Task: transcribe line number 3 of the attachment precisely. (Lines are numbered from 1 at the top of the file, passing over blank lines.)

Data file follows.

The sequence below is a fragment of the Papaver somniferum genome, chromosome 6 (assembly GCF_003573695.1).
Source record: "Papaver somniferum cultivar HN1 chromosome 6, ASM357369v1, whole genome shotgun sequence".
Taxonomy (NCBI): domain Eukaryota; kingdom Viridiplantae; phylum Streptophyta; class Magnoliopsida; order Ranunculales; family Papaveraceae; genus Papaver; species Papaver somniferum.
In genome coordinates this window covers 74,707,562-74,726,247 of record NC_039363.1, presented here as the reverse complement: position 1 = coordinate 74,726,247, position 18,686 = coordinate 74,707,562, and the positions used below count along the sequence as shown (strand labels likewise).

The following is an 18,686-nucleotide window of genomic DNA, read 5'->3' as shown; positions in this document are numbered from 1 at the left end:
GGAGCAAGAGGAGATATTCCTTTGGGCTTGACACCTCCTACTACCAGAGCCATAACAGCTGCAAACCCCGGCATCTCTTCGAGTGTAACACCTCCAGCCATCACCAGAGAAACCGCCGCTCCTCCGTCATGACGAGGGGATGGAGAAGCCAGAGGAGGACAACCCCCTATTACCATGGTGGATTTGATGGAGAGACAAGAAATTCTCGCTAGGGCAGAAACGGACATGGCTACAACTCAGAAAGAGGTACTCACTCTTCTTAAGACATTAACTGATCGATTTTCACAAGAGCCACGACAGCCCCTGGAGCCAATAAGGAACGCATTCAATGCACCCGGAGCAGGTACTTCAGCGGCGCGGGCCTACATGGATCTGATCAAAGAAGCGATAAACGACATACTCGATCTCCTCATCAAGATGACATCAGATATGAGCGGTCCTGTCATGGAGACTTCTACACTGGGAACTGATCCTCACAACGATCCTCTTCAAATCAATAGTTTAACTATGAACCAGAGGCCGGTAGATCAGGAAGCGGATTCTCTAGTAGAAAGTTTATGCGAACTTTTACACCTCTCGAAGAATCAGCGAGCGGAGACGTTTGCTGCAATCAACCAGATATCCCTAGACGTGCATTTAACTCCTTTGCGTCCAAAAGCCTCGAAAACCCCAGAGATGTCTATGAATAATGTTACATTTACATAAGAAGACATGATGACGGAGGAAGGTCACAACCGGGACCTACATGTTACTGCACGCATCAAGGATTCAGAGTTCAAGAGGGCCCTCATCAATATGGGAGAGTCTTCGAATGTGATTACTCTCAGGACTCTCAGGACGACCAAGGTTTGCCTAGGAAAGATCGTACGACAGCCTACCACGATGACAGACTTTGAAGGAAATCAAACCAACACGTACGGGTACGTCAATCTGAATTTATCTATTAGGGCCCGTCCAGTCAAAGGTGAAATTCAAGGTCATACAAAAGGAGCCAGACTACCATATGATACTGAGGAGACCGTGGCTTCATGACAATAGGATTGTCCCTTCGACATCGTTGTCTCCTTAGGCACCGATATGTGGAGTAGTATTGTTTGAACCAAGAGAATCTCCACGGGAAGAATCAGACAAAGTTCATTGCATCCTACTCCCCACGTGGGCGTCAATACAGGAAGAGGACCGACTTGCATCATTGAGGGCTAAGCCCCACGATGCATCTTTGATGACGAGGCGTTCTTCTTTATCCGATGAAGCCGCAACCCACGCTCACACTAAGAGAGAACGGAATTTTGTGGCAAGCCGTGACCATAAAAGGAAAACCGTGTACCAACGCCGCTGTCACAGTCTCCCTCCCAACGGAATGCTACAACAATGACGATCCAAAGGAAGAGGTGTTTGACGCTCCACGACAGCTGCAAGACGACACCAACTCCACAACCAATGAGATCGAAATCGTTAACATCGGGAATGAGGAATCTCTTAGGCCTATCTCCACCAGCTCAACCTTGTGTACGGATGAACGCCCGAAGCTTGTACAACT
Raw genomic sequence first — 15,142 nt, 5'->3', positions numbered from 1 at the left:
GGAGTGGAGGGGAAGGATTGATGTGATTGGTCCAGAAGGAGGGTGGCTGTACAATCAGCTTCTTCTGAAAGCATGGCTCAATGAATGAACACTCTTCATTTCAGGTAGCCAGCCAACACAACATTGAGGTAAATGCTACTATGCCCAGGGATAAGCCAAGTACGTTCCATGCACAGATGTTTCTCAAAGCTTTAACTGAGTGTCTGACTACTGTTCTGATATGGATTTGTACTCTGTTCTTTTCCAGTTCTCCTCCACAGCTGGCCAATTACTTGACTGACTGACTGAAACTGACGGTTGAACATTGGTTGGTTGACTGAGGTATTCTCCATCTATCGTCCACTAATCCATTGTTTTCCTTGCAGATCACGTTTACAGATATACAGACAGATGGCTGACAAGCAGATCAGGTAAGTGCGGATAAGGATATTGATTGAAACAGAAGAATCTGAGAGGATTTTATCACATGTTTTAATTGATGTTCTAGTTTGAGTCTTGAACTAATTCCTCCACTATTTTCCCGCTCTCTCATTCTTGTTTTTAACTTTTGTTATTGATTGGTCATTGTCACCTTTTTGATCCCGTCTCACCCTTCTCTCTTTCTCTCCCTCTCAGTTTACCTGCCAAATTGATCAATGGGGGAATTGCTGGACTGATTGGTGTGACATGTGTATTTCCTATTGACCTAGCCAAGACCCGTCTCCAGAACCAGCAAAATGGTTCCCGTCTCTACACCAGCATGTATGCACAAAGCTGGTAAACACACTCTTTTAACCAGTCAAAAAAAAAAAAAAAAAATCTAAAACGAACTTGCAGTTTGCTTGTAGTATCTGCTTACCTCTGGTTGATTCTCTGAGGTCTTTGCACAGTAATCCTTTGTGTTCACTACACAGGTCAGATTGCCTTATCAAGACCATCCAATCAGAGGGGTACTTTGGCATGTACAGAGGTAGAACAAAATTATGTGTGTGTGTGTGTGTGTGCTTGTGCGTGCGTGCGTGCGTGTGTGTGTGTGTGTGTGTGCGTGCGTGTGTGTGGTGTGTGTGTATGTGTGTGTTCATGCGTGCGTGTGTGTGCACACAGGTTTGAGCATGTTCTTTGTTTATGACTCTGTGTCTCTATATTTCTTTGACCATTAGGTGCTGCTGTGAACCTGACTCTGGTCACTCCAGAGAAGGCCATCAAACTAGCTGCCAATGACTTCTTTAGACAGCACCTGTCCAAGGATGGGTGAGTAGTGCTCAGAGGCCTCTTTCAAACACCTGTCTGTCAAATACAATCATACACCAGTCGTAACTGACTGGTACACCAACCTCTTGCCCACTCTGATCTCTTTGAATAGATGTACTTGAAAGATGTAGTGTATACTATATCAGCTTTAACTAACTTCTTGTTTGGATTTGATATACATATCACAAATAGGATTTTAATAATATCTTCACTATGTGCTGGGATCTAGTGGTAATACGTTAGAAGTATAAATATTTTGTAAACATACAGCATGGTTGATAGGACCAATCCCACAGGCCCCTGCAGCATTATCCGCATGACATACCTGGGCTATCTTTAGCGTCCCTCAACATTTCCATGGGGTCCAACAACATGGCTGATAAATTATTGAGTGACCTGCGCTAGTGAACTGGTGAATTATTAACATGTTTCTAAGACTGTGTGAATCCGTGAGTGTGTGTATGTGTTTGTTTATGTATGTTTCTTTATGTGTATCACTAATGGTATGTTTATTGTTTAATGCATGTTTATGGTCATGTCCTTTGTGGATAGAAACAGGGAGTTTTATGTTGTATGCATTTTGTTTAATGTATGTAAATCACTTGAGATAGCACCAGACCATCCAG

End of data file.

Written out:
Taxonomy (NCBI): domain Eukaryota; kingdom Viridiplantae; phylum Streptophyta; class Magnoliopsida; order Ranunculales; family Papaveraceae; genus Papaver; species Papaver somniferum.